“Time Enough At Last” is one of TZ’s most well known episodes. Burgess Meredith plays bookworm Henry Bemis, who has to put up with being bullied by his customers, the boss, and even his wife all because he has a preoccupation with reading. So when Bemis steals away to the bank vault on his lunch break to catch up on some reading in privacy, and that just happens to be when an apocalyptic hydrogen bomb is dropped on the city, he emerges to find out that he is the last person left on earth. Even an introvert like Bemis is dismayed to the point of suicide by this revelation until he wanders upon the public library and realizes he now has all the time in the world to do all the reading he could ever want to do!
At least until Draliman hijacked the script and caused Bemis to have a little accident that put a huge kink in his grand plan…
Bemis accidentally drops his glasses, shattering them on the library steps. Without them, he is practically blind. What a surprisingly low sucker punch to deliver to a character we were all led to root for!
Or maybe Bemis was just getting his just desserts after all. Sure everyone in life seemed to piss on this guy…. because he was not only a complete clod, but he made everyone around him utterly miserable. His reading habit caused him to be completely incompetent at his job. His wife was flat out bored with the lack of personality in the man she for some reason married. And everyone was sick and tired of his mousy ass rambling on and on about whatever long dead author he was reading at the moment. Bemis is seen to be a tragic figure in this tale, but I say he had that final kick to the nuts coming to him. There’s nothing wrong with being different, but there’s a fine line between special and just plain being a pain in the ass.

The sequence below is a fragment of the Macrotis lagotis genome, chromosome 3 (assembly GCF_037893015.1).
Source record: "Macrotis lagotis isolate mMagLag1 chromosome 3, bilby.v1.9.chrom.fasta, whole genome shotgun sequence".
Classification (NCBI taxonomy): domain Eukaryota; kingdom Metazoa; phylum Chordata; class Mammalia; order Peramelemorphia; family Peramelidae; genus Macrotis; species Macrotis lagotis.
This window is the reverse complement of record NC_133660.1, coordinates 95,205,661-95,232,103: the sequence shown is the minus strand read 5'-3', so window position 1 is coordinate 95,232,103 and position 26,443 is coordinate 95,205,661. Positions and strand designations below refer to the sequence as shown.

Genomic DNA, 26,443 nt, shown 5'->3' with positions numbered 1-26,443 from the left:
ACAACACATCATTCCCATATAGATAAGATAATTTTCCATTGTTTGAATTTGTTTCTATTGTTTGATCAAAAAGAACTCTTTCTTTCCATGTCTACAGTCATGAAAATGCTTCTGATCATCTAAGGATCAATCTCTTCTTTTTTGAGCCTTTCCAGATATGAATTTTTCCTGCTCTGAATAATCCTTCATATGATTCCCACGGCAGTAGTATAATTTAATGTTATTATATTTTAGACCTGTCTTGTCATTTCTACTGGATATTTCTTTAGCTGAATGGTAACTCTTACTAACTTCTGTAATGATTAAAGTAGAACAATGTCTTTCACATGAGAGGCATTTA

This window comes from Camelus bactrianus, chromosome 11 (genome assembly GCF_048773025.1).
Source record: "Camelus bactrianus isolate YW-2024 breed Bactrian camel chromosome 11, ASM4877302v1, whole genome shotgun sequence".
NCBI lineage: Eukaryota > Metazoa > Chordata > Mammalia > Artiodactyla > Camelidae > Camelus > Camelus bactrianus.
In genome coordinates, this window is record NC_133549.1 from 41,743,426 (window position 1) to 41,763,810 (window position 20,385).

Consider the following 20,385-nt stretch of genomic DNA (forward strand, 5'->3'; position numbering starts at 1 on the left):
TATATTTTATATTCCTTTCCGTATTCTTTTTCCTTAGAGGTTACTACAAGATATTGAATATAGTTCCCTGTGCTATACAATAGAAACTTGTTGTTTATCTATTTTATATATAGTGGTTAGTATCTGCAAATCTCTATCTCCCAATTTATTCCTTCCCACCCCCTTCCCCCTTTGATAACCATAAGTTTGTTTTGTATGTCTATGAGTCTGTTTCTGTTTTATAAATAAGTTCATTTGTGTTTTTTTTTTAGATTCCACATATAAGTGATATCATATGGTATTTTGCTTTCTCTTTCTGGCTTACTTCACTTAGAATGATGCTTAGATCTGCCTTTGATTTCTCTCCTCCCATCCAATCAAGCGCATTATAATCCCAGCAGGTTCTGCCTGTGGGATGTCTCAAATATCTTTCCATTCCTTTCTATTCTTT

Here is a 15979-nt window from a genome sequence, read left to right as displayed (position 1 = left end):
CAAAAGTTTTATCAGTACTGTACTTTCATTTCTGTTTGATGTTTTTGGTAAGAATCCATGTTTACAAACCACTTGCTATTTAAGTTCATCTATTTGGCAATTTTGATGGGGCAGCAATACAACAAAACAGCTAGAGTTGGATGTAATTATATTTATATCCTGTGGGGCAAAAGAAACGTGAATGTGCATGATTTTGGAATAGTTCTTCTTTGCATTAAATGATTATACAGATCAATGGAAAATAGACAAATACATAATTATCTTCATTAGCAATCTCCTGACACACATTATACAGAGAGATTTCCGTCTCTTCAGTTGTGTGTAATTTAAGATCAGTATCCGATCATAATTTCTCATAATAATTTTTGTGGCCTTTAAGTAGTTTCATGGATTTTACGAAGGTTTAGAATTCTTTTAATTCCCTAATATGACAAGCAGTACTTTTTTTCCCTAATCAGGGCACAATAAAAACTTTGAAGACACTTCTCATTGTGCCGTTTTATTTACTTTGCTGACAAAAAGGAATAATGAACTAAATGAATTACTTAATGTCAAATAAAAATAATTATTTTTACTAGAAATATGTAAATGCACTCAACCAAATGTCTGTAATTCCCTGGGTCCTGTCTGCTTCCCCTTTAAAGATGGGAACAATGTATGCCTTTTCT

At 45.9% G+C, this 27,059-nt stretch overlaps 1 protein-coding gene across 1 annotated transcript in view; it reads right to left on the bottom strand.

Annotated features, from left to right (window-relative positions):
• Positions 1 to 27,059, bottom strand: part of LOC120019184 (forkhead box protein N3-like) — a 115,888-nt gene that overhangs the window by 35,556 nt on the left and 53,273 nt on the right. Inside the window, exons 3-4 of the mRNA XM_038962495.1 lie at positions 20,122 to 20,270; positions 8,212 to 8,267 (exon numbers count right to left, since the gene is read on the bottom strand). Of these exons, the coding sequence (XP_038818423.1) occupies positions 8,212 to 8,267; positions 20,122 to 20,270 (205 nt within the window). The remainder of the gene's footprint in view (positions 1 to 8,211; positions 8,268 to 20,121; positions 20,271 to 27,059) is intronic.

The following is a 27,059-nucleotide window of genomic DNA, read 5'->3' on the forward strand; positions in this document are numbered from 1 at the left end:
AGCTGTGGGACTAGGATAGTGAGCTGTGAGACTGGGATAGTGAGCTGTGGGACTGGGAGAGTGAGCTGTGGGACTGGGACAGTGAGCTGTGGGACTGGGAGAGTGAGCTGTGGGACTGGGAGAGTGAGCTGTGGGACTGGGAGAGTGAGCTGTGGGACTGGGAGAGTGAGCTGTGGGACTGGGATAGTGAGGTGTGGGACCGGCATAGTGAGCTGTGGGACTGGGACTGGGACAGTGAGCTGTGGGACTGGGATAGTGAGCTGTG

Lesson #3 – You Can’t Always Get What You Want… Thankfully!
Episode: “A Nice Place To Visit”
“A Nice Place To Visit” is one of my favorite episodes that has one of the best twist endings in the entire series. Petty thug Rocky Valentine meets his doom and awakes to find himself in a strange room with Mr. French from “Family Affair”. Pip, as the man calls himself, serves as Valentine’s guide in what he figures must be the afterlife. But even better, Pip promises Valentine that he can have anything he wants, whenever he wants it. No request is too big or too outrageous for his guardian angel.
While Valentine at first lives up this good life, er, afterlife he is allowed to have… pretty soon he starts getting suspicious of it all. He reasons that he wasn’t exactly a saint in his lifetime, and a visit to The Hall of Records reveals Valentine indeed had a rather nasty rap sheet. Besides, even the best things in life can get old after some time… maybe he just wasn’t cut out for Heaven after all. Couldn’t he go to the “other place” instead?
“LOL” Pip would have said had he lived in our times, “Whatever have you the idea you were in Heaven? This IS the ‘other place!’ ”
Think about it… while it might be quite novel to be able to have whatever you want on demand, it’s the random things in life that make it interesting. Sometimes those things are quite pleasant, and sometimes we get a handful of skunkshit… but if we were the sole determiner of everything that happened in our lives, we would quickly bore ourselves to death with the 100% predictability. So keep that in mind next time you go down to the demonstration to get your fair share of abuse…